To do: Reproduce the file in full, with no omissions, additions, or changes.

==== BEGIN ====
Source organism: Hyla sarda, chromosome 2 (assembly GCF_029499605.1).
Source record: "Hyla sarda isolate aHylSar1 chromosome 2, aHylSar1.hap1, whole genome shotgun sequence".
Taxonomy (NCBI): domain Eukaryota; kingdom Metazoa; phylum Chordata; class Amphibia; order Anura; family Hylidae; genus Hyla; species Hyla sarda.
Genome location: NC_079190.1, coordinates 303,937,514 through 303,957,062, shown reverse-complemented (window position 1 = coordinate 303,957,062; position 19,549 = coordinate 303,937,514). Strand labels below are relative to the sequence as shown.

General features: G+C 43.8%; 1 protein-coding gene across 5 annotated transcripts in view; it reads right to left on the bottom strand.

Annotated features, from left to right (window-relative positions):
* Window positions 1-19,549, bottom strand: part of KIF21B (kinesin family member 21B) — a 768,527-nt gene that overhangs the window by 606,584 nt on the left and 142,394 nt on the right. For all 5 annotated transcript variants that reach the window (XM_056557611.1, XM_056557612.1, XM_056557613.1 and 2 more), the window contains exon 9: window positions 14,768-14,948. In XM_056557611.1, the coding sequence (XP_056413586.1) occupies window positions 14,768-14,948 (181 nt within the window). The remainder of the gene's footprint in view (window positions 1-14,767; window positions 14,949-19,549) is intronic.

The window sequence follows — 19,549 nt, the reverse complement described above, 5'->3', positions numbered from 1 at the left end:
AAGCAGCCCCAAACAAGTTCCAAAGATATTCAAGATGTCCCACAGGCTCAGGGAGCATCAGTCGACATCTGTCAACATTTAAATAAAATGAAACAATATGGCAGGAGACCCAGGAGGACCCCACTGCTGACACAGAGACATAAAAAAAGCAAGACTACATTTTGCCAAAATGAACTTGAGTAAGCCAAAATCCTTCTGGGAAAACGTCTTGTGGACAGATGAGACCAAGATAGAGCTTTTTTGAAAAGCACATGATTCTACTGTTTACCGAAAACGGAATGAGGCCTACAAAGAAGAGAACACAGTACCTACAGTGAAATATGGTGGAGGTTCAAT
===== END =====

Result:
Source organism: Hyla sarda, chromosome 2 (assembly GCF_029499605.1).
Source record: "Hyla sarda isolate aHylSar1 chromosome 2, aHylSar1.hap1, whole genome shotgun sequence".
Taxonomy (NCBI): domain Eukaryota; kingdom Metazoa; phylum Chordata; class Amphibia; order Anura; family Hylidae; genus Hyla; species Hyla sarda.
Genome location: NC_079190.1, coordinates 303,937,514 through 303,957,062, shown reverse-complemented (window position 1 = coordinate 303,957,062; position 19,549 = coordinate 303,937,514). Strand labels below are relative to the sequence as shown.

General features: G+C 43.8%; 1 protein-coding gene across 5 annotated transcripts in view; it reads right to left on the bottom strand.

Annotated features, from left to right (window-relative positions):
* Window positions 1-19,549, bottom strand: part of KIF21B (kinesin family member 21B) — a 768,527-nt gene that overhangs the window by 606,584 nt on the left and 142,394 nt on the right. For all 5 annotated transcript variants that reach the window (XM_056557611.1, XM_056557612.1, XM_056557613.1 and 2 more), the window contains exon 9: window positions 14,768-14,948. In XM_056557611.1, the coding sequence (XP_056413586.1) occupies window positions 14,768-14,948 (181 nt within the window). The remainder of the gene's footprint in view (window positions 1-14,767; window positions 14,949-19,549) is intronic.

The window sequence follows — 19,549 nt, the reverse complement described above, 5'->3', positions numbered from 1 at the left end:
AAGCAGCCCCAAACAAGTTCCAAAGATATTCAAGATGTCCCACAGGCTCAGGGAGCATCAGTCGACATCTGTCAACATTTAAATAAAATGAAACAATATGGCAGGAGACCCAGGAGGACCCCACTGCTGACACAGAGACATAAAAAAAGCAAGACTACATTTTGCCAAAATGAACTTGAGTAAGCCAAAATCCTTCTGGGAAAACGTCTTGTGGACAGATGAGACCAAGATAGAGCTTTTTTGAAAAGCACATGATTCTACTGTTTACCGAAAACGGAATGAGGCCTACAAAGAAGAGAACACAGTACCTACAGTGAAATATGGTGGAGGTTCAAT